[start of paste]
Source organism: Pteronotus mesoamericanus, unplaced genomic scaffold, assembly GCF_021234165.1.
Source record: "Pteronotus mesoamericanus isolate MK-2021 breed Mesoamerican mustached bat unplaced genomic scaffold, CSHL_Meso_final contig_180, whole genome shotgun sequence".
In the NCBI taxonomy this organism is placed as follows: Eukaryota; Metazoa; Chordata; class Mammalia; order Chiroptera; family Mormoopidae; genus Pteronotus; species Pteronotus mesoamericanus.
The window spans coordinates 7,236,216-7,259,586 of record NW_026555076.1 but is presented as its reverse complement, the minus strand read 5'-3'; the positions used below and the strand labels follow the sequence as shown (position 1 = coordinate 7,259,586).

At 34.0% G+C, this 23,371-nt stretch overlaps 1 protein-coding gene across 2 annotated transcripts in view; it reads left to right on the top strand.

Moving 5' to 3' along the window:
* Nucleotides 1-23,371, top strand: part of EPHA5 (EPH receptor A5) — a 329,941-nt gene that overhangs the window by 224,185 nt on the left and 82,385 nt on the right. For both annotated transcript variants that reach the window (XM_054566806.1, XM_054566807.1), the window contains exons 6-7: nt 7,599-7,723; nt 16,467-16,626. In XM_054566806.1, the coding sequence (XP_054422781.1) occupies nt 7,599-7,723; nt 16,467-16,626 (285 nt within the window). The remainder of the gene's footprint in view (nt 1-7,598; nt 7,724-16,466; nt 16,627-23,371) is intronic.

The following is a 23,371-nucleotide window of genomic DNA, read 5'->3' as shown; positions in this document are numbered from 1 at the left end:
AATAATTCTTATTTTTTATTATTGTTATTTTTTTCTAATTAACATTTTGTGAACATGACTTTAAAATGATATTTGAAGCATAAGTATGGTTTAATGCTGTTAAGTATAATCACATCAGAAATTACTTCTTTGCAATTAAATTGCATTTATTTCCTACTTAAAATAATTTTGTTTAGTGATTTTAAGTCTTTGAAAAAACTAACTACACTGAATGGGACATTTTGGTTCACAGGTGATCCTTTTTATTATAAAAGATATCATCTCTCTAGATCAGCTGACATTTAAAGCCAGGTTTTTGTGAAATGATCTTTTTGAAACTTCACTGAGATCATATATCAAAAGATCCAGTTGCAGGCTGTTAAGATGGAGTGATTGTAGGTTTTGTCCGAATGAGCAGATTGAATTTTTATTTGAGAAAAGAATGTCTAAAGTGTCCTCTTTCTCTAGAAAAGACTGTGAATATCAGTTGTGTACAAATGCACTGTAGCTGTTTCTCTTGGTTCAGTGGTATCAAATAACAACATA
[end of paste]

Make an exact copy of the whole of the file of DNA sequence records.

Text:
Source organism: Pteronotus mesoamericanus, unplaced genomic scaffold, assembly GCF_021234165.1.
Source record: "Pteronotus mesoamericanus isolate MK-2021 breed Mesoamerican mustached bat unplaced genomic scaffold, CSHL_Meso_final contig_180, whole genome shotgun sequence".
In the NCBI taxonomy this organism is placed as follows: Eukaryota; Metazoa; Chordata; class Mammalia; order Chiroptera; family Mormoopidae; genus Pteronotus; species Pteronotus mesoamericanus.
The window spans coordinates 7,236,216-7,259,586 of record NW_026555076.1 but is presented as its reverse complement, the minus strand read 5'-3'; the positions used below and the strand labels follow the sequence as shown (position 1 = coordinate 7,259,586).

At 34.0% G+C, this 23,371-nt stretch overlaps 1 protein-coding gene across 2 annotated transcripts in view; it reads left to right on the top strand.

Moving 5' to 3' along the window:
* Nucleotides 1-23,371, top strand: part of EPHA5 (EPH receptor A5) — a 329,941-nt gene that overhangs the window by 224,185 nt on the left and 82,385 nt on the right. For both annotated transcript variants that reach the window (XM_054566806.1, XM_054566807.1), the window contains exons 6-7: nt 7,599-7,723; nt 16,467-16,626. In XM_054566806.1, the coding sequence (XP_054422781.1) occupies nt 7,599-7,723; nt 16,467-16,626 (285 nt within the window). The remainder of the gene's footprint in view (nt 1-7,598; nt 7,724-16,466; nt 16,627-23,371) is intronic.

The following is a 23,371-nucleotide window of genomic DNA, read 5'->3' as shown; positions in this document are numbered from 1 at the left end:
AATAATTCTTATTTTTTATTATTGTTATTTTTTTCTAATTAACATTTTGTGAACATGACTTTAAAATGATATTTGAAGCATAAGTATGGTTTAATGCTGTTAAGTATAATCACATCAGAAATTACTTCTTTGCAATTAAATTGCATTTATTTCCTACTTAAAATAATTTTGTTTAGTGATTTTAAGTCTTTGAAAAAACTAACTACACTGAATGGGACATTTTGGTTCACAGGTGATCCTTTTTATTATAAAAGATATCATCTCTCTAGATCAGCTGACATTTAAAGCCAGGTTTTTGTGAAATGATCTTTTTGAAACTTCACTGAGATCATATATCAAAAGATCCAGTTGCAGGCTGTTAAGATGGAGTGATTGTAGGTTTTGTCCGAATGAGCAGATTGAATTTTTATTTGAGAAAAGAATGTCTAAAGTGTCCTCTTTCTCTAGAAAAGACTGTGAATATCAGTTGTGTACAAATGCACTGTAGCTGTTTCTCTTGGTTCAGTGGTATCAAATAACAACATA